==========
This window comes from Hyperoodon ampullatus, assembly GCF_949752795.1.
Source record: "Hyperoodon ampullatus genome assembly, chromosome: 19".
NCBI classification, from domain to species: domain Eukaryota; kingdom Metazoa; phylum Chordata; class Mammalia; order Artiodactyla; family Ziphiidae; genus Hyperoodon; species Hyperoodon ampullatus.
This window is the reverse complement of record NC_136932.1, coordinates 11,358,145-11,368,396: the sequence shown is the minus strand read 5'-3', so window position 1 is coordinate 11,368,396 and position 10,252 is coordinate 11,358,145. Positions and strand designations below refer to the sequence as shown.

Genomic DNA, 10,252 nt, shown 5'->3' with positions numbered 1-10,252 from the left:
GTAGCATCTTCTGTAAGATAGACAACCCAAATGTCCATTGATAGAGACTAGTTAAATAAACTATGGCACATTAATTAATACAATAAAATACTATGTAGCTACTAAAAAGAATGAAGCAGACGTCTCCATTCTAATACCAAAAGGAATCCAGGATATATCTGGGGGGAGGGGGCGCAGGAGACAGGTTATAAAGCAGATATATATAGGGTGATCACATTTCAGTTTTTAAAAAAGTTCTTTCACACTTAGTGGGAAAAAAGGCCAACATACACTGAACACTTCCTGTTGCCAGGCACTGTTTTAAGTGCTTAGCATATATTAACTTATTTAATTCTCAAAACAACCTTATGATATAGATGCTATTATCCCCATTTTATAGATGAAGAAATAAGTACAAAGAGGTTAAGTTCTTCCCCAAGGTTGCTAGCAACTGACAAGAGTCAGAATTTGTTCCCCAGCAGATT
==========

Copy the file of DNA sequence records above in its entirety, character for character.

This window comes from Hyperoodon ampullatus, assembly GCF_949752795.1.
Source record: "Hyperoodon ampullatus genome assembly, chromosome: 19".
NCBI classification, from domain to species: domain Eukaryota; kingdom Metazoa; phylum Chordata; class Mammalia; order Artiodactyla; family Ziphiidae; genus Hyperoodon; species Hyperoodon ampullatus.
This window is the reverse complement of record NC_136932.1, coordinates 11,358,145-11,368,396: the sequence shown is the minus strand read 5'-3', so window position 1 is coordinate 11,368,396 and position 10,252 is coordinate 11,358,145. Positions and strand designations below refer to the sequence as shown.

Genomic DNA, 10,252 nt, shown 5'->3' with positions numbered 1-10,252 from the left:
GTAGCATCTTCTGTAAGATAGACAACCCAAATGTCCATTGATAGAGACTAGTTAAATAAACTATGGCACATTAATTAATACAATAAAATACTATGTAGCTACTAAAAAGAATGAAGCAGACGTCTCCATTCTAATACCAAAAGGAATCCAGGATATATCTGGGGGGAGGGGGCGCAGGAGACAGGTTATAAAGCAGATATATATAGGGTGATCACATTTCAGTTTTTAAAAAAGTTCTTTCACACTTAGTGGGAAAAAAGGCCAACATACACTGAACACTTCCTGTTGCCAGGCACTGTTTTAAGTGCTTAGCATATATTAACTTATTTAATTCTCAAAACAACCTTATGATATAGATGCTATTATCCCCATTTTATAGATGAAGAAATAAGTACAAAGAGGTTAAGTTCTTCCCCAAGGTTGCTAGCAACTGACAAGAGTCAGAATTTGTTCCCCAGCAGATT